Law of 100: How Quantity Breeds Quality

March 3, 2024

Tyler Suomala

Founder of Growthitect

Quality not quantity, right?

Well, not always…

Have you heard the story about Jerry Uelsmann’s photography class at the University of Florida?

On the first day of class, he divided his class into two groups.

  • The first group, known as the “Quantity” group, would be graded based on the sheer amount of photos they produced. Want an A? Take 100 photos. Want a B? Take 90 photos. And so on.

  • The second group, known as the “Quality” group, would be graded based on the excellence of their photography. But instead of producing lots of photos, they were to spend the entire semester focusing on just one photo. To get an A, it would need to be nearly perfect.

Can you guess what happened? The quantity group won…with higher quality photos than the group that only had to produce one photograph.

The quantity group had spent the entire semester experimenting, making mistakes, and improving over time. The quality group had spent the entire semester theorizing about what a perfect photo could be.

This famous experiment exemplifies how quantity leads to quality.

The Law of 100

In his book, Million Dollar Weekend, Noah Kagan explains how this experiment lead to what he calls the Law of 100.

"It’s simple: Whatever you put yourself to, do it 100 times before you even THINK of stopping."

I’ve certainly found this to be true in my own experience with sales and marketing. Heck, I just shared this week about how I posted on LinkedIn for 424 consecutive days before ever earning $1 from my audience.

And in my own conversations and consultations with architects, I’ve generally found that they make evaluations very early. They say things like, “cold emailing doesn’t work.” When I ask about how many cold emails have been sent, I get responses like, “About 10 or 20. But I never got a response so...”

What if you instead consider the Law of 100 to be a new baseline. A minimum.

Here are a few reasons why this new baseline works well:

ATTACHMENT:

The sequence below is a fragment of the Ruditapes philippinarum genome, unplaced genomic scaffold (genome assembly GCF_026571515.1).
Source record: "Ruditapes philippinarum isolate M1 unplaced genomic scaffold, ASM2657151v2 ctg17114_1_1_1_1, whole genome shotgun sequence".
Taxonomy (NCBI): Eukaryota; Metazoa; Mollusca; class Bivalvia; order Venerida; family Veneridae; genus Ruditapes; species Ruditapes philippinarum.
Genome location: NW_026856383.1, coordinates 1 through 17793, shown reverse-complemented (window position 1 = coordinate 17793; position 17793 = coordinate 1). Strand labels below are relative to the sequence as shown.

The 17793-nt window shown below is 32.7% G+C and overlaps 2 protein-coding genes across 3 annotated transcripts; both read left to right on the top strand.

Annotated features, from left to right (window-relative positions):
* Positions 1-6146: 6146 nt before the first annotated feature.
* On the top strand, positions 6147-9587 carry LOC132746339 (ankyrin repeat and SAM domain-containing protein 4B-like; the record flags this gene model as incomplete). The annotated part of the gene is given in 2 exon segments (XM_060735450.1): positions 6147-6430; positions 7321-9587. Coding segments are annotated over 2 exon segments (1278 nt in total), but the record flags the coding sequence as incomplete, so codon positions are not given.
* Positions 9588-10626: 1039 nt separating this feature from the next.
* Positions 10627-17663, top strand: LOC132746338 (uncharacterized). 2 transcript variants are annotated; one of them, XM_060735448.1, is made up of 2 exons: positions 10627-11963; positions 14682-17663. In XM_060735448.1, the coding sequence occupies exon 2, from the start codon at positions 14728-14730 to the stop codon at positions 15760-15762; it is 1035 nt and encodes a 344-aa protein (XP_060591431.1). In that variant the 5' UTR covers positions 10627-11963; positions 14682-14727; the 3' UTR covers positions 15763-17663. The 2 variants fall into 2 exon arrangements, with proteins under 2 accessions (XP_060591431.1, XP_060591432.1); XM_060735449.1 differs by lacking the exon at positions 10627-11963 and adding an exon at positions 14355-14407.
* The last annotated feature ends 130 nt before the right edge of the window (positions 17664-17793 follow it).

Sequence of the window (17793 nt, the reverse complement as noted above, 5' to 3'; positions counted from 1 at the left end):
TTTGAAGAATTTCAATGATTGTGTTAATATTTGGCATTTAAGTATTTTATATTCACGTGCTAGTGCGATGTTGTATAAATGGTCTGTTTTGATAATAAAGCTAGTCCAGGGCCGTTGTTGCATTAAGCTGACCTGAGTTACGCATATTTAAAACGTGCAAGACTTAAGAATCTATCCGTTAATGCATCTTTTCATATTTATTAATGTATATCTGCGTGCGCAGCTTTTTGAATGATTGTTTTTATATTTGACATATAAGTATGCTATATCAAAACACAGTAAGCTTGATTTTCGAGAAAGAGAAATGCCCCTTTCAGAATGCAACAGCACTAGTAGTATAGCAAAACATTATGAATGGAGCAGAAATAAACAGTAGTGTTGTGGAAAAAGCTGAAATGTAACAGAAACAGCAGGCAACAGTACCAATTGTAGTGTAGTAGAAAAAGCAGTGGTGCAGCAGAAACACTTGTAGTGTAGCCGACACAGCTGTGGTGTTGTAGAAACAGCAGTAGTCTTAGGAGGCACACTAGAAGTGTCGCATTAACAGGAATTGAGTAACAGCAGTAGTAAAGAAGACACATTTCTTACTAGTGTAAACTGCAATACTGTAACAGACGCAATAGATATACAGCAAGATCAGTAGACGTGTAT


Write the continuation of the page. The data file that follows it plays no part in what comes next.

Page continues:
• It’s significant. Not willing to try something 100 times? Then don’t try it at all. The number 100 is enough reps to get a sense for the effectiveness of an action. Plus, it’s the perfect number to evaluate conversion rates.

  • It’s realistic. Will 100 of anything take some time? Yes. Will it take forever? No. Depending on the action, it could fill the gaps of extra time within a couple of days or months.

  • It’s systematic. Guess what happens when you do 100 of anything? You develop a system that helps you to complete the task more effectively, which makes it easier to scale later on.

  • It’s more than your competitors. Others will stop at 5, 10, maybe 20 attempts. Little did they know that attempt number 21 was going to be a winner.

  • It’s fun. Don’t overthink it. Don’t focus on the outcomes. Don’t worry about mistakes or failures. Just focus completing 100 reps before evaluating anything. And have fun doing it!

Here are 6 ways you can apply the Law of 100 to your sales and marketing:

  1. Considering starting a firm? Have at least 100 conversations with potential clients to get a sense for their top pain points and how your firm could solve them.

  2. Need to fill your pipeline? Pick up the phone and use my proven script to call 100 businesses in your target market to drum up new projects.

  3. Want to become a thought leader in your market? Post on LinkedIn for 100 consecutive days and adapt based on content your audience responds to most. (Use a content matrix to generate ideas)

  4. Ready to explore paid ads? Create 100 different variations of the ad using different messaging and design assets.

  5. Going to a networking event? Don’t stop introducing yourself until you’ve handed out at least 100 business cards.

  6. Need to improve your client experience? Send out 100 satisfaction surveys to get a clear sense for what’s working and what needs to be improved.


Quantity breeds quality.

Use the Law of 100 as your baseline - try at least 100 reps of an action before you evaluate its effectiveness.

What will happen? You’ll confidently discover what does and does not work. And you’ll vastly improve the quality of your outcomes.

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